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Economists think coronavirus could push unemployment above Great Depression levels. Here's why the pain won't be as prolonged this time.

Economists think coronavirus could push unemployment above Great Depression levels. Here's why the pain won't be as prolonged this time.
Spencer Platt/Getty Images



Bleak unemployment data and forward-looking projections suggest the US economy is doomed for a prolonged recession.




Some forecasts for unemployment have exceeded what was seen during the peak of the Great Depression. But some experts still see a path to a V-shaped rebound.




Demand can still bounce back in the virus's wake, according to Heidi Shierholz, director of policy at the Economic Policy Institute, said.




But the outlook isn't all rosy. The labor market's historic declines "suggest that productive capacity is being eroded," Seema Shah, chief strategist at Principal Global Investors, said.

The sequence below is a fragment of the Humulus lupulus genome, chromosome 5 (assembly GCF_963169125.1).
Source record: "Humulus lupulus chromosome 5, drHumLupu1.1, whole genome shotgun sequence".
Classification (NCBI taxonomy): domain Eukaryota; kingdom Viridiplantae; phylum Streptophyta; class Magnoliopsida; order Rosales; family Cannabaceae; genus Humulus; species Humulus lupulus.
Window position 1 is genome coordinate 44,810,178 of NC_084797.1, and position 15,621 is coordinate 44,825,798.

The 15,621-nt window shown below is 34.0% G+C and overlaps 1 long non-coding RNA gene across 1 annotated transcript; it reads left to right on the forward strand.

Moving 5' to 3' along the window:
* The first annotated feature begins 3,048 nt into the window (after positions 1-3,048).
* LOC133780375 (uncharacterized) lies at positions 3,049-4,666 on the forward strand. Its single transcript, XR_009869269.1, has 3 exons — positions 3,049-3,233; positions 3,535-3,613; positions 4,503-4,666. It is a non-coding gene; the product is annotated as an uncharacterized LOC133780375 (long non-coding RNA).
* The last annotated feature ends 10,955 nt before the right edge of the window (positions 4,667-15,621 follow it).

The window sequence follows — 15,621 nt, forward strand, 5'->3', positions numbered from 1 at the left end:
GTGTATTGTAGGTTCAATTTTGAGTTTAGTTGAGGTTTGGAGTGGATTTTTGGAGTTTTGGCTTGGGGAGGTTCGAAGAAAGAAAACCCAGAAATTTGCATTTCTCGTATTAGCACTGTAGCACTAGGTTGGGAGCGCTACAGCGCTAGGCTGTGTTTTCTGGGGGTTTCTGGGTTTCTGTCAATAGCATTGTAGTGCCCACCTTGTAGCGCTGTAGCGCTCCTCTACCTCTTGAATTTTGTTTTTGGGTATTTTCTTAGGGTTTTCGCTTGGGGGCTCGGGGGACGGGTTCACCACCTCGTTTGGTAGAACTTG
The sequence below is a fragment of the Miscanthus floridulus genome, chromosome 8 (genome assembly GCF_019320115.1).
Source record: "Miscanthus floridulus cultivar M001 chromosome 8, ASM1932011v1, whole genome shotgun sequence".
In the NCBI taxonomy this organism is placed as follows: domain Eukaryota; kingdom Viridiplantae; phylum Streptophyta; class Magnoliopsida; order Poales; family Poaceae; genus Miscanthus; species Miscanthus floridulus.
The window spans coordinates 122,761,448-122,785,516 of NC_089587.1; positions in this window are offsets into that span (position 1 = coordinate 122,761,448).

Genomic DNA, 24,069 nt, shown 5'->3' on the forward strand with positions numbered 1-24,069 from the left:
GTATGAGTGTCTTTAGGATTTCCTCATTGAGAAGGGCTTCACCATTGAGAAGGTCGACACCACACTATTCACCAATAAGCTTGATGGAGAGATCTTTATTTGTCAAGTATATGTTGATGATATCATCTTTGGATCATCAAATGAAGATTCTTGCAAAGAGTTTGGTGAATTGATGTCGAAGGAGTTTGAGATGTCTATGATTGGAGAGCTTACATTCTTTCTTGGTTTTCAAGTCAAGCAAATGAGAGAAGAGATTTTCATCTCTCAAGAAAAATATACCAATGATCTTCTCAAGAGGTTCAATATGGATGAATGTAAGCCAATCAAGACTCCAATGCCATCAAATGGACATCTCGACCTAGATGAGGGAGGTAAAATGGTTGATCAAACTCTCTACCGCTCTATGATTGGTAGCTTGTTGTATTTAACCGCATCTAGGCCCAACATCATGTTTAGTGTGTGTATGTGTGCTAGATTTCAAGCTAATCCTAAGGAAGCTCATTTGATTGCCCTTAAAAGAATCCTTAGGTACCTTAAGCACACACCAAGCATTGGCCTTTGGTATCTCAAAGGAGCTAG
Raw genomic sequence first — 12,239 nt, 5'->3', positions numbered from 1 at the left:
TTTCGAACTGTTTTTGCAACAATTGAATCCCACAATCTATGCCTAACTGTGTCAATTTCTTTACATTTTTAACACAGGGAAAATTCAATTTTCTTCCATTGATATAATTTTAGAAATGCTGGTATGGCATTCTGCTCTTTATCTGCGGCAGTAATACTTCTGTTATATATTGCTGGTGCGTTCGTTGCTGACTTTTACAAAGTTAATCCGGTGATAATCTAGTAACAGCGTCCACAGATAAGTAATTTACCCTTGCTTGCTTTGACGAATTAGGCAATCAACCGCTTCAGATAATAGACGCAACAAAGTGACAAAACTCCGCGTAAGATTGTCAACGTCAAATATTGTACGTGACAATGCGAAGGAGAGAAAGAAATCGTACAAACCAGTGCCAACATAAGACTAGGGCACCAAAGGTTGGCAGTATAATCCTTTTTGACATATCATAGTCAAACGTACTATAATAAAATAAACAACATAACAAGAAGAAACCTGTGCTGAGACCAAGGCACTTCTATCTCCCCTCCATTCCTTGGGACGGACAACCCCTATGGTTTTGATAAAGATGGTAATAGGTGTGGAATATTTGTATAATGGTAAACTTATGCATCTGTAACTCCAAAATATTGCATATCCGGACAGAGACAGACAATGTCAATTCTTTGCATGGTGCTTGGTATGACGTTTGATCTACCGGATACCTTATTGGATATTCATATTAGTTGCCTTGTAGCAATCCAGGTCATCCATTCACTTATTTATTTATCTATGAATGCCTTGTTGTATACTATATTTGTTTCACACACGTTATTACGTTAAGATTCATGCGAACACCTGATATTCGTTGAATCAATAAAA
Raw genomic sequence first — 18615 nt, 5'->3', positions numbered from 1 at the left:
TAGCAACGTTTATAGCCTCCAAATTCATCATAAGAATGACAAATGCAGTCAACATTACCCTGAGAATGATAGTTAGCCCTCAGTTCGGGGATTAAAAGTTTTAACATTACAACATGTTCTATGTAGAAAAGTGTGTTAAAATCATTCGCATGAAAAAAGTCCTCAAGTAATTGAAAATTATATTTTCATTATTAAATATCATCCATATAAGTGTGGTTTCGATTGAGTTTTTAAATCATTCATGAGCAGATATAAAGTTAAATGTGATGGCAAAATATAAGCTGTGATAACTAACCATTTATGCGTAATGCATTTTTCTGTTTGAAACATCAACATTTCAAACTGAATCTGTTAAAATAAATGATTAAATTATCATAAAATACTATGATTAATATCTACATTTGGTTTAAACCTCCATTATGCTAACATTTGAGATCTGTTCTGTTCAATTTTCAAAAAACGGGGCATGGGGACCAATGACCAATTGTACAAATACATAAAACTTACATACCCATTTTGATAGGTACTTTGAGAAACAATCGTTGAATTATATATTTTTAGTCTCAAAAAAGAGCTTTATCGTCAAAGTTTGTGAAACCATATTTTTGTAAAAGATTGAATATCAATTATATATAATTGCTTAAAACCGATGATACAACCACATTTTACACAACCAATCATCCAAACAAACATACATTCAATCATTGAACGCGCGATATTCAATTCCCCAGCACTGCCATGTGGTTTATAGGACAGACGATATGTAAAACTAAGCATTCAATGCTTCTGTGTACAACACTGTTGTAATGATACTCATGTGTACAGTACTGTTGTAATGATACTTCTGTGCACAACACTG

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Dire unemployment forecasts are sending a shock through the already-pummeled economy and garnering comparisons to the Great Depression. But experts are still holding out hope for a sharp, V-shaped rebound.
A New York Times column published Friday pegged the current unemployment rate at 13%, roughly 9 percentage points greater than its latest reading. Meanwhile, Johns Hopkins University's Center for Financial Economics said Thursday that the rate could soar to 20% over the next six months as layoffs continue and plunge the country into labor-market turmoil not seen since the 1930s.
Nobel Prize-winning economist Paul Krugman issued one of the most ominous forecasts yet on Friday. He deemed CFE's timeline projection for 20% unemployment "wildly optimistic," adding "we may well be there in two weeks."
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